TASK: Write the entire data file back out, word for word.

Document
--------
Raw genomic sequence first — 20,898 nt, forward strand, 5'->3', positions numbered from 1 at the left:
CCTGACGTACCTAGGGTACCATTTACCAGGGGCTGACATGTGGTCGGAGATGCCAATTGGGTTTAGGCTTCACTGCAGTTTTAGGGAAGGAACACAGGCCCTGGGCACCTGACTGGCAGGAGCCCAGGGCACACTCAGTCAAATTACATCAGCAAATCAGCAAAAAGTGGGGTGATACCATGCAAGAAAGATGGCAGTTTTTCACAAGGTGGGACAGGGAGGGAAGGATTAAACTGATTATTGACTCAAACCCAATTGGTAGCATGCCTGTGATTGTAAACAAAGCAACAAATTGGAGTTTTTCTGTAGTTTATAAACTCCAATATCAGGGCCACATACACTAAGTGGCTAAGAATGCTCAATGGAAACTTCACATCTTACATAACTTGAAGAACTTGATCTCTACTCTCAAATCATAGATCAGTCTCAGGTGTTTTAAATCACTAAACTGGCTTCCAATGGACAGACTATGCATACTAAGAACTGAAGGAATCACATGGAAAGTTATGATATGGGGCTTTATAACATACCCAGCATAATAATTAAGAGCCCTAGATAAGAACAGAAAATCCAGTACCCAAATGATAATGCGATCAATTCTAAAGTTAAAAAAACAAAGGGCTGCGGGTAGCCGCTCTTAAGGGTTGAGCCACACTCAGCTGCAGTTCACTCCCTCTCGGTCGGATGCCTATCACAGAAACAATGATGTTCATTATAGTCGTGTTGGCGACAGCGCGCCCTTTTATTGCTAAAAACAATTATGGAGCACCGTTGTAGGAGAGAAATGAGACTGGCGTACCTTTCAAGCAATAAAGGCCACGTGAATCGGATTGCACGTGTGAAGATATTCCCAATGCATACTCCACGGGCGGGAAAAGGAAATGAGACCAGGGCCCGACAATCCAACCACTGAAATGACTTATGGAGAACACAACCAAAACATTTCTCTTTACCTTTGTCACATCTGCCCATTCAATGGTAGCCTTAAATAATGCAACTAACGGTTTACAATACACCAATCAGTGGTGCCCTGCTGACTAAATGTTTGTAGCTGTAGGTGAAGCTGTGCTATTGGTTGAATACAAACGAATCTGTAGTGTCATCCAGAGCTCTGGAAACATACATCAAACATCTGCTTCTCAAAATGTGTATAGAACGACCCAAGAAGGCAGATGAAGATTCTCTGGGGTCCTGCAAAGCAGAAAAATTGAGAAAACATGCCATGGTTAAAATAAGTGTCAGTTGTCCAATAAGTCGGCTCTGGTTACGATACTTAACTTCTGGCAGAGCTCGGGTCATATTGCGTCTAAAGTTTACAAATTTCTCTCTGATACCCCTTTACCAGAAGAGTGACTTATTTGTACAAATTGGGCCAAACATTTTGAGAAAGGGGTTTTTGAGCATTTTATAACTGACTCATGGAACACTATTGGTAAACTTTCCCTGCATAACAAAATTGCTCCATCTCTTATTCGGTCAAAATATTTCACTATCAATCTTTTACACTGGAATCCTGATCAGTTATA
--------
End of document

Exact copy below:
Raw genomic sequence first — 20,898 nt, forward strand, 5'->3', positions numbered from 1 at the left:
CCTGACGTACCTAGGGTACCATTTACCAGGGGCTGACATGTGGTCGGAGATGCCAATTGGGTTTAGGCTTCACTGCAGTTTTAGGGAAGGAACACAGGCCCTGGGCACCTGACTGGCAGGAGCCCAGGGCACACTCAGTCAAATTACATCAGCAAATCAGCAAAAAGTGGGGTGATACCATGCAAGAAAGATGGCAGTTTTTCACAAGGTGGGACAGGGAGGGAAGGATTAAACTGATTATTGACTCAAACCCAATTGGTAGCATGCCTGTGATTGTAAACAAAGCAACAAATTGGAGTTTTTCTGTAGTTTATAAACTCCAATATCAGGGCCACATACACTAAGTGGCTAAGAATGCTCAATGGAAACTTCACATCTTACATAACTTGAAGAACTTGATCTCTACTCTCAAATCATAGATCAGTCTCAGGTGTTTTAAATCACTAAACTGGCTTCCAATGGACAGACTATGCATACTAAGAACTGAAGGAATCACATGGAAAGTTATGATATGGGGCTTTATAACATACCCAGCATAATAATTAAGAGCCCTAGATAAGAACAGAAAATCCAGTACCCAAATGATAATGCGATCAATTCTAAAGTTAAAAAAACAAAGGGCTGCGGGTAGCCGCTCTTAAGGGTTGAGCCACACTCAGCTGCAGTTCACTCCCTCTCGGTCGGATGCCTATCACAGAAACAATGATGTTCATTATAGTCGTGTTGGCGACAGCGCGCCCTTTTATTGCTAAAAACAATTATGGAGCACCGTTGTAGGAGAGAAATGAGACTGGCGTACCTTTCAAGCAATAAAGGCCACGTGAATCGGATTGCACGTGTGAAGATATTCCCAATGCATACTCCACGGGCGGGAAAAGGAAATGAGACCAGGGCCCGACAATCCAACCACTGAAATGACTTATGGAGAACACAACCAAAACATTTCTCTTTACCTTTGTCACATCTGCCCATTCAATGGTAGCCTTAAATAATGCAACTAACGGTTTACAATACACCAATCAGTGGTGCCCTGCTGACTAAATGTTTGTAGCTGTAGGTGAAGCTGTGCTATTGGTTGAATACAAACGAATCTGTAGTGTCATCCAGAGCTCTGGAAACATACATCAAACATCTGCTTCTCAAAATGTGTATAGAACGACCCAAGAAGGCAGATGAAGATTCTCTGGGGTCCTGCAAAGCAGAAAAATTGAGAAAACATGCCATGGTTAAAATAAGTGTCAGTTGTCCAATAAGTCGGCTCTGGTTACGATACTTAACTTCTGGCAGAGCTCGGGTCATATTGCGTCTAAAGTTTACAAATTTCTCTCTGATACCCCTTTACCAGAAGAGTGACTTATTTGTACAAATTGGGCCAAACATTTTGAGAAAGGGGTTTTTGAGCATTTTATAACTGACTCATGGAACACTATTGGTAAACTTTCCCTGCATAACAAAATTGCTCCATCTCTTATTCGGTCAAAATATTTCACTATCAATCTTTTACACTGGAATCCTGATCAGTTATA